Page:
Penn State QB Drew Allar feels he “sucked” in Saturday’s 20-12 loss at Ohio State.
Allar finished the day 18-for-42 passing with 191 yards, a touchdown and no interceptions.
Talking with reporters postgame, an emotional Allar used the word “sucked” to describe how he felt he played.
But Dan Orlovsky doesn’t feel the Penn State coaching staff did Allar any favors.
In a video posted to Twitter after Ohio State won 20-12, Orlovsky, a former NFL QB and now an analyst for ESPN, said he feels PSU head coach James Franklin is “an awesome coach.”
But he didn’t seem thrilled with Penn State’s coaching staff Saturday afternoon.
“Just the way that the game played out,” Orlovsky said, “OK, you watch the football game. The saying, ‘Well, they’re protecting the quarterback,’ there is validity in that if you’re running the football well or if you’re gaining some explosive runs or you’re being very efficient in your run game. If you’re doing that and doing ‘run, run, pass,’ then the saying of ‘protecting the quarterback,’ that’s valid. But when your run game isn’t very efficient, you’re not explosive in it, and you’re living in that ‘run, run, pass’ world, you’re not protecting the quarterback more. You’re completely hurting the quarterback. You’re putting the quarterback in the worst situation.”
Thoughts on OSU/PSU pic.twitter.com/81LBJKSGC3
— Dan Orlovsky (@danorlovsky7) October 21, 2023
For Orlovsky, the “worst place for a quarterback” is third down and seven or longer.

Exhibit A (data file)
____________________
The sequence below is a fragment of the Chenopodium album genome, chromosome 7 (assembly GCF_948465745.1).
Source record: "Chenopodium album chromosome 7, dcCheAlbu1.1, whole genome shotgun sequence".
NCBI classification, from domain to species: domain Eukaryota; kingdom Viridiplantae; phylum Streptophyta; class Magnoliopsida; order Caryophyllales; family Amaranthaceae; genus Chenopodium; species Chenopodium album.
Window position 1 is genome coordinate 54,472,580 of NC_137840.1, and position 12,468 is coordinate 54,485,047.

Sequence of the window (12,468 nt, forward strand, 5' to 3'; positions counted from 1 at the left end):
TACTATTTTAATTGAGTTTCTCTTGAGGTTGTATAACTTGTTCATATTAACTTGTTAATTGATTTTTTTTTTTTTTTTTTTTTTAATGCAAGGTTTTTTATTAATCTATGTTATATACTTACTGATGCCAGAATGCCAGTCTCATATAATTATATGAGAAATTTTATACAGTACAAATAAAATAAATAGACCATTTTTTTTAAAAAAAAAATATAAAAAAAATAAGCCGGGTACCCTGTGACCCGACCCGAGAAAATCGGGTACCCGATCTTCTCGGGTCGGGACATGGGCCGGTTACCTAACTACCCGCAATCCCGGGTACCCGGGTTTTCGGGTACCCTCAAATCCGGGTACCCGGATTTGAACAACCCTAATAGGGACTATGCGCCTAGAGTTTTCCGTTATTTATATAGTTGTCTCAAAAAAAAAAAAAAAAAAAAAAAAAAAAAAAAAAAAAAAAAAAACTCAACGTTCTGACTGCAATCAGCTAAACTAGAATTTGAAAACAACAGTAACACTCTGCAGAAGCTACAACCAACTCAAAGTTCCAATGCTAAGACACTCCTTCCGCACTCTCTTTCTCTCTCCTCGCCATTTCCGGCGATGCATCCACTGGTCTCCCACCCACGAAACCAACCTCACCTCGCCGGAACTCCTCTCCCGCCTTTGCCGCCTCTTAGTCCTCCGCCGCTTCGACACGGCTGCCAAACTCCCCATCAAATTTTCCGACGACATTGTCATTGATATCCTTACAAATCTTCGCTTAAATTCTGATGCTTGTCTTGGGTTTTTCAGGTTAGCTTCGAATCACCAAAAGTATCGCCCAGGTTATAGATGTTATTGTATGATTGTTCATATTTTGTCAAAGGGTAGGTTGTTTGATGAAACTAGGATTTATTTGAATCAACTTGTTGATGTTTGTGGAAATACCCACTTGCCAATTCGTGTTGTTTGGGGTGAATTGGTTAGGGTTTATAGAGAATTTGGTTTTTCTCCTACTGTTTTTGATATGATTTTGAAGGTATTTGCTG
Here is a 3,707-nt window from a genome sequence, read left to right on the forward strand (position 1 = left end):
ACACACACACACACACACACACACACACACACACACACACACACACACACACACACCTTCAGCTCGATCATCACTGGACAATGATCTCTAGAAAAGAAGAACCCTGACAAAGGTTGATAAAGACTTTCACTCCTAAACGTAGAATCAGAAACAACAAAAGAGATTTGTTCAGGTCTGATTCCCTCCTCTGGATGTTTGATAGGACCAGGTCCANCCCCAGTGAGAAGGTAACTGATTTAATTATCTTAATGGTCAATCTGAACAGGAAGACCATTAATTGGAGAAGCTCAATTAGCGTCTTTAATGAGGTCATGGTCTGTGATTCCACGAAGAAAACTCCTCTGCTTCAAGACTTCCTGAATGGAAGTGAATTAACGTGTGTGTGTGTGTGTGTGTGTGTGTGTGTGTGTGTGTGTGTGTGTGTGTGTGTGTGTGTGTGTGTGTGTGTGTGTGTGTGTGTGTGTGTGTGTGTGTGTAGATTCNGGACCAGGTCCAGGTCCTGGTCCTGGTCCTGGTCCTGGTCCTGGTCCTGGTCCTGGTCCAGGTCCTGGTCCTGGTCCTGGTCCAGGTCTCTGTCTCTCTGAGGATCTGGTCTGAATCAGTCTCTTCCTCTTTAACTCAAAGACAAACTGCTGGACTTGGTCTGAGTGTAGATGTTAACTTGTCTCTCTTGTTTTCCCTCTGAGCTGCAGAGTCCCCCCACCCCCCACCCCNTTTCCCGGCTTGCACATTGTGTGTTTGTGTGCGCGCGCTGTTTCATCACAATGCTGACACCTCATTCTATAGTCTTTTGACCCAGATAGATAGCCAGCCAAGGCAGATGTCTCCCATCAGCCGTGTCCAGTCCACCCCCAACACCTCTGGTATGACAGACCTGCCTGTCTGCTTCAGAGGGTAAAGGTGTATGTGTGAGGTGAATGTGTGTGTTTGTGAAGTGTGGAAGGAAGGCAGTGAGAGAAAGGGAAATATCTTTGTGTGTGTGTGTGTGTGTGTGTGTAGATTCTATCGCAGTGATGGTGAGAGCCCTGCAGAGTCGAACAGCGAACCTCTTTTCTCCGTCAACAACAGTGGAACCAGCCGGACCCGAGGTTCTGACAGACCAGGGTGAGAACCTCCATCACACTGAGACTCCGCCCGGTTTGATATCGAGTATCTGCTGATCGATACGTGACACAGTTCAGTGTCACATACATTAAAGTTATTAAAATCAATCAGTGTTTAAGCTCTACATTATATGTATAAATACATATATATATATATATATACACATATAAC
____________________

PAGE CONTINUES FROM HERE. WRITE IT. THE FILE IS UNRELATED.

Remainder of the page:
Penn State was in that situation seven times Saturday and went 1-for-16 on third down overall.
“That’s the hardest place to play,” Orlovsky said. “So instead of actually protecting the quarterback, when you’re going about it that way, you’re putting him in the worst possible places.”
Orlovsky feels that these situations aren’t helping Allar or anybody else on Penn State’s offense.
“Not only are you not protecting the quarterback anymore,” he said, “you’re not protecting your offensive line, but you’re also not protecting your receivers, there’s no ‘protection’ going on, because you’re placing all of those players, not just the quarterback, in the hardest places and situations to play ball consistently and aggressively and confidently. So, in my eyes, they didn’t protect Drew Allar today.”
Orlovsky said that whether Allar “stinks or not” is up for college football fans to decide.
“I don’t know if we have enough evidence to sit here and say he does or doesn’t,” he said. “Obviously, a highly talented kid, but we can’t think that, like the premise was ‘well, we’re going to go and protect the quarterback
when if you’re not being really efficient in the run game, you’re doing the complete opposite.”